Compodiums lösning Vidicue har hög säkerhet med bland annat stark kryptering och avancerad autentisering, där varje inbjuden deltagare identifierar sig med en elektronisk autentiseringsmetod såsom BankID eller Freja eID+ innan mötet börjar. Den som organiserar mötet måste också autentisera sig med exempelvis SITHS e-legitimation eller BankID, vilket ger dubbel trygghet.

– Redan innan Covid-19 såg vi ett markant ökat intresse för vår lösning från kommuner och regioner, men pandemin har förstås drivit på efterfrågan ytterligare, säger Compodiums VD Charlotte Berg.

– Många fler än tidigare använder digitala möten och jag är övertygad om att efterfrågan kommer att finnas kvar även efter pandemin. Förutom nya kunder utökar våra befintliga kunder användningen och skalar upp tjänsten med fler mötesrum.

Vårt partnernätverk är drivkraften till att så många nu inser vikten av säkra videomöteslösningar där känslig information behandlas och våra partners är mycket viktiga för oss för att kunna hantera det stora intresset för Vidicue.

De kommuner och regioner som tecknat avtal med Compodium är:

Alingsås kommun
Ekerö kommun
Eslövs kommun
Hultsfreds kommun
Järfälla kommun
Kalmar kommun
Kungsbacka kommun
Kungälvs kommun
Lindesbergs kommun
Ludvika kommun
Mölndals stad
Nyköpings kommun
Nynäshamns kommun
Strängnäs kommun
Sundbybergs stad
Vallentuna kommun
Värmdö kommun
Västerviks kommun
Östersunds kommun
Region Uppsala

Om Compodium

Compodium grundades 1997 med missionen att leverera tillförlitliga, digitala samarbetslösningar för organisationer, företag och myndigheter. En av dem är bolagets flaggskeppsprodukt Vidicue – en säker, krypterad och autentiserad videokonferensplattform, såväl som tjänster inom global videoproduktion och streaming. Företaget har sitt huvudkontor i Sverige, med internationell verksamhet i Storbritannien, USA, Nederländerna, Grekland, Förenade Arabemiraten och Sydafrika.

För ytterligare information, besök www.compodium.com


Mediekontakt

Charlotte Berg, VD, Compodium
Mobil: 070 262 52 85
Epost: charlotte.berg@compodium.com

Helena Lidén, PR-konsult, JustPR
Mobil: 070 662 11 95
Epost: helena.liden@justpr.se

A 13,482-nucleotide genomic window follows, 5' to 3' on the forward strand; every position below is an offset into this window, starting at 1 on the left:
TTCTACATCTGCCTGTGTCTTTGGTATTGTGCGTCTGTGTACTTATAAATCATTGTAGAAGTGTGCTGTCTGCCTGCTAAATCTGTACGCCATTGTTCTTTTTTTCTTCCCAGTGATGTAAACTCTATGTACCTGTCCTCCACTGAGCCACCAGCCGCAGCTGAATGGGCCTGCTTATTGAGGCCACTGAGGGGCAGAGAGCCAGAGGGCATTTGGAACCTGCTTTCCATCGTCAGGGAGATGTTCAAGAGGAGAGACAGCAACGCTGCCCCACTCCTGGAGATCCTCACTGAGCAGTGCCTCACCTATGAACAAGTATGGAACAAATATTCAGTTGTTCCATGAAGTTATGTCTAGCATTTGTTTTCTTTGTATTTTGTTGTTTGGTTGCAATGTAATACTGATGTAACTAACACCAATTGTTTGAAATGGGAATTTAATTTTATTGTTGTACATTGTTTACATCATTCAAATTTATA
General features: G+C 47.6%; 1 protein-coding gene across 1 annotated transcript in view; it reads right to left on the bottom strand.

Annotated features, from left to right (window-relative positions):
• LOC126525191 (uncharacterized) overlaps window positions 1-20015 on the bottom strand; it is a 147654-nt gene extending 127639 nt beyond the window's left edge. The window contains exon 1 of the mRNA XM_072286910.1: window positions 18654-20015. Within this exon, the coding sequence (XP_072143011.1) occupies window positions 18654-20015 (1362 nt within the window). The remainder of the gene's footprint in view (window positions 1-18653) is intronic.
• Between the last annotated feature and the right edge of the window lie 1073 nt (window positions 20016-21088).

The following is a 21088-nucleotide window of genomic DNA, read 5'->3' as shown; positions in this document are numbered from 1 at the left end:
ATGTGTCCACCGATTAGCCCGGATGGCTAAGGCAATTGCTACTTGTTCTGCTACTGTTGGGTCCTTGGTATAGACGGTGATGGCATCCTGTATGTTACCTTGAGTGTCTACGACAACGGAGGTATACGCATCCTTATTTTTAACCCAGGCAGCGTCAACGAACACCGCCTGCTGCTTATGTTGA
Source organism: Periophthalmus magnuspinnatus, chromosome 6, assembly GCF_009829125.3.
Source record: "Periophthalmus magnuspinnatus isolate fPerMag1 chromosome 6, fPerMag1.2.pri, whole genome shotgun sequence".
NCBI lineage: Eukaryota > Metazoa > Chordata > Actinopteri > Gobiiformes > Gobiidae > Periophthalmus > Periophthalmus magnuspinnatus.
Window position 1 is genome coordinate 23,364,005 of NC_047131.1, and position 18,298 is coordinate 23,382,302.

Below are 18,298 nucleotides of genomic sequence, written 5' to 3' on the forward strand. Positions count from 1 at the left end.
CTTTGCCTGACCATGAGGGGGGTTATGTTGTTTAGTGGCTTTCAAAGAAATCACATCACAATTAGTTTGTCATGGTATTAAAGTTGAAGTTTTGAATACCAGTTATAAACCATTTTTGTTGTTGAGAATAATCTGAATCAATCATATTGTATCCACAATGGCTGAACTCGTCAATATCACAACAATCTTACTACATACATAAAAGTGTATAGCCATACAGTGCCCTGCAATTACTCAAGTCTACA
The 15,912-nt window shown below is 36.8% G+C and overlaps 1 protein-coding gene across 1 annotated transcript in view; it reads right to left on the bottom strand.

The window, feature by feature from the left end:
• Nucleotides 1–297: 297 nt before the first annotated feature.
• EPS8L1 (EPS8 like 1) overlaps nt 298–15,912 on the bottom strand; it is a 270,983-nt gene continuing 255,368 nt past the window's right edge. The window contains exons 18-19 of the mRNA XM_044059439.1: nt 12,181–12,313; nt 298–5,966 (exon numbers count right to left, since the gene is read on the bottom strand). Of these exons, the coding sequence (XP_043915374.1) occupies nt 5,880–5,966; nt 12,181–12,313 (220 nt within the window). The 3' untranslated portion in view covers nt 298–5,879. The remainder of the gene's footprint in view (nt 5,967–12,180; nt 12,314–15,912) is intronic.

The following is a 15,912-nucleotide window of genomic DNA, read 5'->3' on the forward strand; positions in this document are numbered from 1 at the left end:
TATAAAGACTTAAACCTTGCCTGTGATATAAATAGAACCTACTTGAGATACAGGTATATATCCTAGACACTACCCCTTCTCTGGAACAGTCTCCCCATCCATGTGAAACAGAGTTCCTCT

By |2020-12-09T10:39:53+01:00December 9th, 2020|Categories: business, News, Press release, Swedish|Comments Off on Stort intresse för säkra digitala möten. Compodium levererar till ytterligare 20 kommuner och regioner.

Tackling climate change with technology

By Amit Walia, Chief Revenue Officer at Compodium

Climate change

As David Attenborough warned earlier this year, our climate is in danger and the need to take action has never been more urgent.

Data shows the amount of carbon dioxide that has built up in our atmosphere – due to burning coal, gas and oil since the 19th century – is probably more than in the past three million years combined, becoming the highest it’s ever been in human history.

In 2019, the UK became the first major world economy to legislate for net zero by 2050. Ironically, 2019 was the second warmest since records began and the year the government stated, UK emissions have already fallen by 42%.

Clearly there’s a long way to go but I think it’s encouraging to see governments powering change in the right direction.

In fact, on 18th November the UK’s Prime Minister announced his Ten Point Plan for a Green Industrial Revolution. This includes everything from clean energy and transport, to nature and transformative digital innovations.

This exciting plan reveals the steps we need to take to build a greener future. The news that it will support up to 250,000 jobs is also welcome in these turbulent times.

2020 learnings

During the first half of 2020, carbon dioxide emissions fell by 1551 million tonnes when compared with the same period in 2019.

This decline is largely due to fewer people travelling to work during the COVID-19 pandemic, triggering widespread changes to technology use and an upsurge in video communications.